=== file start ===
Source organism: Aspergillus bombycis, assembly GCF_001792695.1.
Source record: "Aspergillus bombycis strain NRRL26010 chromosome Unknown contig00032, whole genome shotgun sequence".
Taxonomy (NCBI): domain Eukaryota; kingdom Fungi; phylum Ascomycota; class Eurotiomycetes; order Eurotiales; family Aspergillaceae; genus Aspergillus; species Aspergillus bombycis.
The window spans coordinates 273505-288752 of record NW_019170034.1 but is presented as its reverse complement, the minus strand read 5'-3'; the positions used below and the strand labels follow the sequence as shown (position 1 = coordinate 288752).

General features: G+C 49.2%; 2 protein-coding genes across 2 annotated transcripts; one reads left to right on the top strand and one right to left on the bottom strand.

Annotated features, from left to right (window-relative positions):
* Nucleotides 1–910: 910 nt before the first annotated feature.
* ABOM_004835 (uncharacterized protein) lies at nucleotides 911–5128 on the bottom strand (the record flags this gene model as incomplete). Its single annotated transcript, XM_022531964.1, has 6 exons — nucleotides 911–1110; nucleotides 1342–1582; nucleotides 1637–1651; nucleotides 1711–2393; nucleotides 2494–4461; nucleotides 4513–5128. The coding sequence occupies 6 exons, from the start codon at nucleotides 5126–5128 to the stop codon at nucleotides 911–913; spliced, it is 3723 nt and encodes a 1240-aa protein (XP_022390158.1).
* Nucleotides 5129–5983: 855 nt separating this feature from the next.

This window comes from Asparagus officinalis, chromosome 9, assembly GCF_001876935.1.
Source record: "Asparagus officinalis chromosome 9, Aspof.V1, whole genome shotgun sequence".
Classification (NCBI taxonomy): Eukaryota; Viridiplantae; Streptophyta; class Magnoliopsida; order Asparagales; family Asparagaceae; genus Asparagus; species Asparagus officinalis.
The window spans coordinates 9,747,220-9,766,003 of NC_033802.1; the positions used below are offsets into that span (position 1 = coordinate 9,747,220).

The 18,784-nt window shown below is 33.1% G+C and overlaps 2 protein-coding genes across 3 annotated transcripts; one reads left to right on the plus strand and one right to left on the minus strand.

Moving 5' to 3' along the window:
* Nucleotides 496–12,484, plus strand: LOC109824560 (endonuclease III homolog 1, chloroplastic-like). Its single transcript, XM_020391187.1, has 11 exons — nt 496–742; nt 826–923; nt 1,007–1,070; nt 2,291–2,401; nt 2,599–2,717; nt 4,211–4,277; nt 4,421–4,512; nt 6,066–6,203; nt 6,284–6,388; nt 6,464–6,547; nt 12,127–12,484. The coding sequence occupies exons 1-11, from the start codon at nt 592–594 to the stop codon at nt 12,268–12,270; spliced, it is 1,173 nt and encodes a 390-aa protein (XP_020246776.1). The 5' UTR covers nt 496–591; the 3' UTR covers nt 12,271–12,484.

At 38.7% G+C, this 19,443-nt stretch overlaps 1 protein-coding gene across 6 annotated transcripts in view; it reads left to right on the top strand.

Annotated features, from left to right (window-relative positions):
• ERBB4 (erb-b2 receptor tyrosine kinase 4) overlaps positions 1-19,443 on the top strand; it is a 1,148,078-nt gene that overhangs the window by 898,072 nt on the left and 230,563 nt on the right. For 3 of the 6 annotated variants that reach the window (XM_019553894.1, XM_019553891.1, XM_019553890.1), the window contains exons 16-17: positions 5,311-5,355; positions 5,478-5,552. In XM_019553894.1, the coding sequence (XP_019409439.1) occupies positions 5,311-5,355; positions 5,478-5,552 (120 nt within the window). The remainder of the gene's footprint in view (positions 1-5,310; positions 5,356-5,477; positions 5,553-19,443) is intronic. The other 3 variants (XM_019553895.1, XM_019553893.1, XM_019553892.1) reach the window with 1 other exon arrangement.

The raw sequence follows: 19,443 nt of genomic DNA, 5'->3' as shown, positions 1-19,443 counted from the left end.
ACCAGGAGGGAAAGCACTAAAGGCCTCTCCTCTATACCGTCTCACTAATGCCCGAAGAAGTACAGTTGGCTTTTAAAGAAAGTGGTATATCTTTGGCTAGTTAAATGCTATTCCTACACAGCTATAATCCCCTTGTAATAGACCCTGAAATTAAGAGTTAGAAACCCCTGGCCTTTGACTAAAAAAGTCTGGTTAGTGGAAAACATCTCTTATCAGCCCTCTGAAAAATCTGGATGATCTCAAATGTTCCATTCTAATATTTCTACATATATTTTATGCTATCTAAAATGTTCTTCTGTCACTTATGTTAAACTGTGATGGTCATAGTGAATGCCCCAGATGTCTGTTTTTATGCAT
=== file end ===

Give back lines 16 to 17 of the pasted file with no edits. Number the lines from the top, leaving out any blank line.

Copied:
* Nucleotides 496–12,484, plus strand: LOC109824560 (endonuclease III homolog 1, chloroplastic-like). Its single transcript, XM_020391187.1, has 11 exons — nt 496–742; nt 826–923; nt 1,007–1,070; nt 2,291–2,401; nt 2,599–2,717; nt 4,211–4,277; nt 4,421–4,512; nt 6,066–6,203; nt 6,284–6,388; nt 6,464–6,547; nt 12,127–12,484. The coding sequence occupies exons 1-11, from the start codon at nt 592–594 to the stop codon at nt 12,268–12,270; spliced, it is 1,173 nt and encodes a 390-aa protein (XP_020246776.1). The 5' UTR covers nt 496–591; the 3' UTR covers nt 12,271–12,484.

At 38.7% G+C, this 19,443-nt stretch overlaps 1 protein-coding gene across 6 annotated transcripts in view; it reads left to right on the top strand.